The commenter “sidewinder” seems anxious to take a shot at me, but the fact is that the oil market supply/demand issues he describes are exactly what is driving the shift in consumer demand. And far from being “deer in the headlights”, the auto industry has been producing alternative fuel vehicles for years now. It is the market, driven by higher gas prices, that is finally catching up with the fuel efficient products we have made available. The consumer shift you describe is currently happening precisely because we anticipated it and began preparing cars to meet that demand many years ago.

  • Lucretius

    The comments to this article are simply wrong:

    ———-

    Chuchundra: “The SUV as a luxury vehicle was a creation of the auto industry marketers as surely as the diamond engagement ring was a creation of DeBeers.”

    ———-

    Uncle B: “Whisper in the potential buyers ear, at that critical moment, “and this is the safest car/truck we have in the showroom” and the dotted line gets signed!”

    ———-

    Sidewinder: “Mr Territo has so little understanding of the intentions of automakers to push larger cars & discourage smaller cars thru design & advertising over a period that stretches unbroken since the fuel crunch of the Carter Administration.”

    ———-

    Advertising is not some all-powerful force that robs the consumer of free will making him a economic zombie in the service of ‘big-business’! Each consumer was responsible for the fuel-economy trade-offs that were incorporated into their vehicles at the time of purchase. If, in the light of changed fuel prices, such vehicles seem suboptimal, it doesn’t mean they aren’t still responsible for their own choices.

  • Lucretius

    The comments to this article are simply wrong:

    ———-

    Chuchundra: “The SUV as a luxury vehicle was a creation of the auto industry marketers as surely as the diamond engagement ring was a creation of DeBeers.”

    ———-

    Uncle B: “Whisper in the potential buyers ear, at that critical moment, “and this is the safest car/truck we have in the showroom” and the dotted line gets signed!”

    ———-

    Sidewinder: “Mr Territo has so little understanding of the intentions of automakers to push larger cars & discourage smaller cars thru design & advertising over a period that stretches unbroken since the fuel crunch of the Carter Administration.”

    ———-

    Advertising is not some all-powerful force that robs the consumer of free will making him a economic zombie in the service of ‘big-business’! Each consumer was responsible for the fuel-economy trade-offs that were incorporated into their vehicles at the time of purchase. If, in the light of changed fuel prices, such vehicles seem suboptimal, it doesn’t mean they aren’t still responsible for their own choices.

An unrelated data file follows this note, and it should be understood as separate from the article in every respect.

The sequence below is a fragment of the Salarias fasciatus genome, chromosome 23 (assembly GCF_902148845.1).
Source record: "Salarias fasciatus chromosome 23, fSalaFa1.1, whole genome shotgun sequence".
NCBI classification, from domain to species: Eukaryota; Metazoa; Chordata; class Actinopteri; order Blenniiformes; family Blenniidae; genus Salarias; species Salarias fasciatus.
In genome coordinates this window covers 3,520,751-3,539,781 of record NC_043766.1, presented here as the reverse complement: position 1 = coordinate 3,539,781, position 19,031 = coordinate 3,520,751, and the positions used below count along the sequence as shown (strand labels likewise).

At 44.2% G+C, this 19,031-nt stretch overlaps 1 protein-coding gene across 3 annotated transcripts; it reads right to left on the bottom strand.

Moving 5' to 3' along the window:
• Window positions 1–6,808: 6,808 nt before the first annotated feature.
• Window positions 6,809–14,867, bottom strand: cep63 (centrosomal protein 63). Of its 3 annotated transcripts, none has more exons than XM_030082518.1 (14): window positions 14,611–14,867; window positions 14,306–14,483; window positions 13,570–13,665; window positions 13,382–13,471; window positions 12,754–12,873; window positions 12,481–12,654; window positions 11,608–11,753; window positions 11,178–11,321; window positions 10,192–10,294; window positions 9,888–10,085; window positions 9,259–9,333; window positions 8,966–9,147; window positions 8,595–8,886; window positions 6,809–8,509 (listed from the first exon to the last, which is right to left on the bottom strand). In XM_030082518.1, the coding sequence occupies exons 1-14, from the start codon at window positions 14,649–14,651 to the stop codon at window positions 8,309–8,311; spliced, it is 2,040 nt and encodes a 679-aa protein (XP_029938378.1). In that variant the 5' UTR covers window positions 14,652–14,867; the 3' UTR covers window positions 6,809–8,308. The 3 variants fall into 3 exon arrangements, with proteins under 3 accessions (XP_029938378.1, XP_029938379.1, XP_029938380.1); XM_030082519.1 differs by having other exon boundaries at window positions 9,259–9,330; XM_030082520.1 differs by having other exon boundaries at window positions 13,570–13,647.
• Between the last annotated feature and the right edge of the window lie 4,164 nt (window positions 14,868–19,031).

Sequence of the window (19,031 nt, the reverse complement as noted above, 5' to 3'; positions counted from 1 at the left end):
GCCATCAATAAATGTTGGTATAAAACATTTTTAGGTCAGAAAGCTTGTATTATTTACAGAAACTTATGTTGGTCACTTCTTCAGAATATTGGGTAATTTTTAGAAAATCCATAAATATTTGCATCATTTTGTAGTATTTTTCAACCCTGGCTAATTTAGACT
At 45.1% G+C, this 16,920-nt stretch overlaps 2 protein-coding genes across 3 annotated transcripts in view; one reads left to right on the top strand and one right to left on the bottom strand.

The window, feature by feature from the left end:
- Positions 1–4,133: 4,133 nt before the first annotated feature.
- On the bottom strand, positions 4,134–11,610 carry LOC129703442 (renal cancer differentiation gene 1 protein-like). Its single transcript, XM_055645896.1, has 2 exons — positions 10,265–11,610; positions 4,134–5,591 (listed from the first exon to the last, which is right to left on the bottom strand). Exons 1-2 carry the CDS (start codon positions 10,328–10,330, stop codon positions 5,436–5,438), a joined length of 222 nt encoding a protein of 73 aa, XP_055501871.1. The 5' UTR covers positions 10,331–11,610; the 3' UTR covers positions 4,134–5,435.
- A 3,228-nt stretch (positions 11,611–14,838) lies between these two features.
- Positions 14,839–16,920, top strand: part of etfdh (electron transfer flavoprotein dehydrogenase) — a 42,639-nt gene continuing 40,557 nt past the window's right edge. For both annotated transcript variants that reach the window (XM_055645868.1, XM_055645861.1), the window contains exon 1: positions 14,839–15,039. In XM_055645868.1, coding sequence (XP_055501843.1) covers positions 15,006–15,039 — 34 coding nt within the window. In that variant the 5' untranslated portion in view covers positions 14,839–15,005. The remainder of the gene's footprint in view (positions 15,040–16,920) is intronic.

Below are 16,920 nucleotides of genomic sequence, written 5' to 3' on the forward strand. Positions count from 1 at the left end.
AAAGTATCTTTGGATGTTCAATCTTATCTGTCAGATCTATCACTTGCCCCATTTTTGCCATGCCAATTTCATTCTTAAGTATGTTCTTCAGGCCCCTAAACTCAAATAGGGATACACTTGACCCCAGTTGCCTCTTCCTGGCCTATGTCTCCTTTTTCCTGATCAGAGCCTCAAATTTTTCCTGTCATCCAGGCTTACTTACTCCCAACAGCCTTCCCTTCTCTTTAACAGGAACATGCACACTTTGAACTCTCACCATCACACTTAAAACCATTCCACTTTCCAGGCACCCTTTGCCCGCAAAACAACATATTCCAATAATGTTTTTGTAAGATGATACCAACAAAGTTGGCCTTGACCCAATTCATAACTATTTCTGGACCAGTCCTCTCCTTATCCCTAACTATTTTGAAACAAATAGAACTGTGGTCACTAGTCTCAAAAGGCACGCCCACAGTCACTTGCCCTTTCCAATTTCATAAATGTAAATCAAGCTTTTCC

• Some Knucklehead

    Of course they are. They design and build the vehicles we have to buy. If we were to deign and build our own, they would all look like Ferarris.

  • Some Knucklehead

    Of course they are. They design and build the vehicles we have to buy. If we were to deign and build our own, they would all look like Ferarris.

  • Kirk

    I’m not so sure. Apparently the high gas prices are affecting consumer satisfaction (http://blog.buyingadvice.com/2008/06/fuel-prices-aff.html). It’s probably somewhere in the middle. Manufacturers pushed cheap to make SUVs off on a public that was too embarrassed to drive station wagons and minivans.

    Really, it comes down to vanity. Most Americans only need either a a) compact car b) station wagon c) minivan or d) pickup truck. But since practical isn’t cool in this country, we go around chasing idiotic trends to the brink of destruction.

  • Kirk

    I’m not so sure. Apparently the high gas prices are affecting consumer satisfaction (http://blog.buyingadvice.com/2008/06/fuel-prices-aff.html). It’s probably somewhere in the middle. Manufacturers pushed cheap to make SUVs off on a public that was too embarrassed to drive station wagons and minivans.

    Really, it comes down to vanity. Most Americans only need either a a) compact car b) station wagon c) minivan or d) pickup truck. But since practical isn’t cool in this country, we go around chasing idiotic trends to the brink of destruction.

  • http://gas2.org Clayton B. Cornell

    I feel like a few things have been glossed over here, including the fact that gas prices in this country have always been artificially low. How can anyone argue that the “market” can manage itself without Govt. regulation when it it’s never adapting to realistic variables?